For sports injuries to the mouth, wearing a mouth or face guard can protect the teeth, gums, and jaw from damages. Where stress is causing clenched teeth, teeth grinding or even nail biting, having psychological counselling along with wearing a night guard can alleviate the stress causing the behaviour that affects the jaw functions.
With temporomandibular dysfunction (TMD), the jaw joint may need surgical manipulation to restore the jaw functions to proper proportionality. Where malocclusion is present or if the teeth structure is even mildly misaligned, orthodontic braces, such as Invisalign and Lingual braces, or orthodontic technology can be used as a corrective therapy.
The Oral and Maxillofacial Surgery options include dentoalveolar treatments for tooth extractions, bone grafts, preparation for implants and dentures; maxillomandibular advancement therapies for jaw, cheek or nasal fractures, and for sleep apnea.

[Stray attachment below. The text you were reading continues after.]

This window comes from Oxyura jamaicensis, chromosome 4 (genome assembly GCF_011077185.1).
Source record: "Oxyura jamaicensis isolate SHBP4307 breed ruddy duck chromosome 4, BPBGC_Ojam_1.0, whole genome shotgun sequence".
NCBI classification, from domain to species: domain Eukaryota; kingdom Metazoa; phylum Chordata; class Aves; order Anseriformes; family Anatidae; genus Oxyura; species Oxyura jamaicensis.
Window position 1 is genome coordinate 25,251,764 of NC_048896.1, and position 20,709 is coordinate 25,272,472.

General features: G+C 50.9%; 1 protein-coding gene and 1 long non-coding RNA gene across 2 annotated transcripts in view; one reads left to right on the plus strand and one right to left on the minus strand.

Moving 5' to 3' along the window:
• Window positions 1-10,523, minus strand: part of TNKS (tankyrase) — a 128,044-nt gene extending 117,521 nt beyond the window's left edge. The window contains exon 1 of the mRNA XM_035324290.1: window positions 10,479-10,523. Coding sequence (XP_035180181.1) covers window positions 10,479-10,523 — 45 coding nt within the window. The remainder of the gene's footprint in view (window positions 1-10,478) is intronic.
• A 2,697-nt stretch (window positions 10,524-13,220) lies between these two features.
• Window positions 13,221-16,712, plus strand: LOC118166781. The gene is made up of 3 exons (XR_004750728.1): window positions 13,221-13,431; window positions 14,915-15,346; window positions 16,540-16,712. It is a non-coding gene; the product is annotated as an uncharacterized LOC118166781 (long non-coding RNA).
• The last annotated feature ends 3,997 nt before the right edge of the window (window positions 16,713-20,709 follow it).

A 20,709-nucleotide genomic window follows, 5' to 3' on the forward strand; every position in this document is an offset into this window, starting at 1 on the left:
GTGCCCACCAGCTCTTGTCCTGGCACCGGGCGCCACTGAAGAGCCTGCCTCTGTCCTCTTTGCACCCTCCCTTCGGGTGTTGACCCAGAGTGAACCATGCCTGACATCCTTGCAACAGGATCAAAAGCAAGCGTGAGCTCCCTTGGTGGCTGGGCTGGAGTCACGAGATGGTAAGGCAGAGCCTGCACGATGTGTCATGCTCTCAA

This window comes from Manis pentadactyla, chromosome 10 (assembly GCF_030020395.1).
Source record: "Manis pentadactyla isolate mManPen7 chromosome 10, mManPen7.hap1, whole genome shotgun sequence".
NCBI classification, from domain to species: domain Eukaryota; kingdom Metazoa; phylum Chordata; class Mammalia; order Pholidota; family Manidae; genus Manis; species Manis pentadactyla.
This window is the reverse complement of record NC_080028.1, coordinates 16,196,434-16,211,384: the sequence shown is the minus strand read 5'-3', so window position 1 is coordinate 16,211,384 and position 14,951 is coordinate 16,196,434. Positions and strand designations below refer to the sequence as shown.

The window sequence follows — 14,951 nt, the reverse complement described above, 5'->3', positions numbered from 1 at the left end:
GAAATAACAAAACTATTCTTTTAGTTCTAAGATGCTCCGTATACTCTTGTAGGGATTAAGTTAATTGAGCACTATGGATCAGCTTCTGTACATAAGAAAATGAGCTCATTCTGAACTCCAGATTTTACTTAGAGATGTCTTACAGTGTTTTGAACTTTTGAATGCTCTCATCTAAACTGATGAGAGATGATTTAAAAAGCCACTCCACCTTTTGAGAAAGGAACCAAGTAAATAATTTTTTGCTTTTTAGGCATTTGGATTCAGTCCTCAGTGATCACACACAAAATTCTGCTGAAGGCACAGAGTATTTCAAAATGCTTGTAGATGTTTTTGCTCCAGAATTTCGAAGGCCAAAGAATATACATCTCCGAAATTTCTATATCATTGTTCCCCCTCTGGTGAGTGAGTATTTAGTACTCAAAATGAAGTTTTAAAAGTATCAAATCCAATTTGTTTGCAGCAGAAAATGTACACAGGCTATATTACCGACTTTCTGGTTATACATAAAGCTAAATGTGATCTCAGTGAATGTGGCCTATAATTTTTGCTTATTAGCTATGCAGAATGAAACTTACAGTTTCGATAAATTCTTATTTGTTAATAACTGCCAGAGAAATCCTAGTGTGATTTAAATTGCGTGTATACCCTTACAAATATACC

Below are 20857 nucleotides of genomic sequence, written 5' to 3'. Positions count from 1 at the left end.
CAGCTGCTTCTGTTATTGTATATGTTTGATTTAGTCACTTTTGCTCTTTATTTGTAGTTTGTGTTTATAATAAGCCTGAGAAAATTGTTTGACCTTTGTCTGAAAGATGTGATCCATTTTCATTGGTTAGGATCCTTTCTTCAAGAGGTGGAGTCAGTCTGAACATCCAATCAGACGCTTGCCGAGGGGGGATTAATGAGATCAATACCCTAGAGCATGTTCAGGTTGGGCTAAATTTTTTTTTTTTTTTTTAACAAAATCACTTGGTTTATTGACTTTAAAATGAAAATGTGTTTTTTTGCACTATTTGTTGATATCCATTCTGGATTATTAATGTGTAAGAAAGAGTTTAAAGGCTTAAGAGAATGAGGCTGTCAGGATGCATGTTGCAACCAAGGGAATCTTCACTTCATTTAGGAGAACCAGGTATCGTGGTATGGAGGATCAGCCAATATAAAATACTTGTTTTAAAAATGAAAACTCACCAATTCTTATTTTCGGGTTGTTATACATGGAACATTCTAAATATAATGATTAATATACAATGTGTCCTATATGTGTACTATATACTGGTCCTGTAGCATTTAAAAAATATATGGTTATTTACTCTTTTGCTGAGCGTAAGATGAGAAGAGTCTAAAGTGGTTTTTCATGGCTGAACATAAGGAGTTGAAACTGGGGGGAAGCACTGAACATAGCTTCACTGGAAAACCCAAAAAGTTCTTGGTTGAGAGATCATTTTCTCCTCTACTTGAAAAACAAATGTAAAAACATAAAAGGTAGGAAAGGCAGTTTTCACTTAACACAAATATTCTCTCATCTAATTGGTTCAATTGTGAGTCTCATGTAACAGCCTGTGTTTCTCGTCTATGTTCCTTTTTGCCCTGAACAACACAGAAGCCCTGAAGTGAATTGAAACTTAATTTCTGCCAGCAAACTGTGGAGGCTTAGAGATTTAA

Cosmetic surgery options also include cheek augmentation where an implant is used to give form to sunken cheek bones as a means of improving facial appearance. Similarly, chin augmentation may involve manipulating the jaw bone combined with prosthetic implants to correct the chin and facial symmetry.
A - The procedures vary depending on the patient-specific diagnosis, and range from short term treatments such as braces to more extensive surgical options. If you have questions about available therapies for jaw irregularities or if you are concerned about an aspect of your facial appearance or function, contact our resident dentist for further information and an appointment to examine your oral and facial condition.
A - The orthodontic and cosmetic procedures available for treating jaw irregularities are tested for results, and are approved according to dentistry industry standards. Certain dentists are also trained specifically in treating jaw irregularities, such as Orthodontists and Oral and Maxillofacial Surgeons.
When you see our resident dentist for an examination, the treatment options specific to your needs will be explained to you along with any inherent risks in the procedures. If you have concerns or questions, bring these along to your appointment to discuss with our dentist.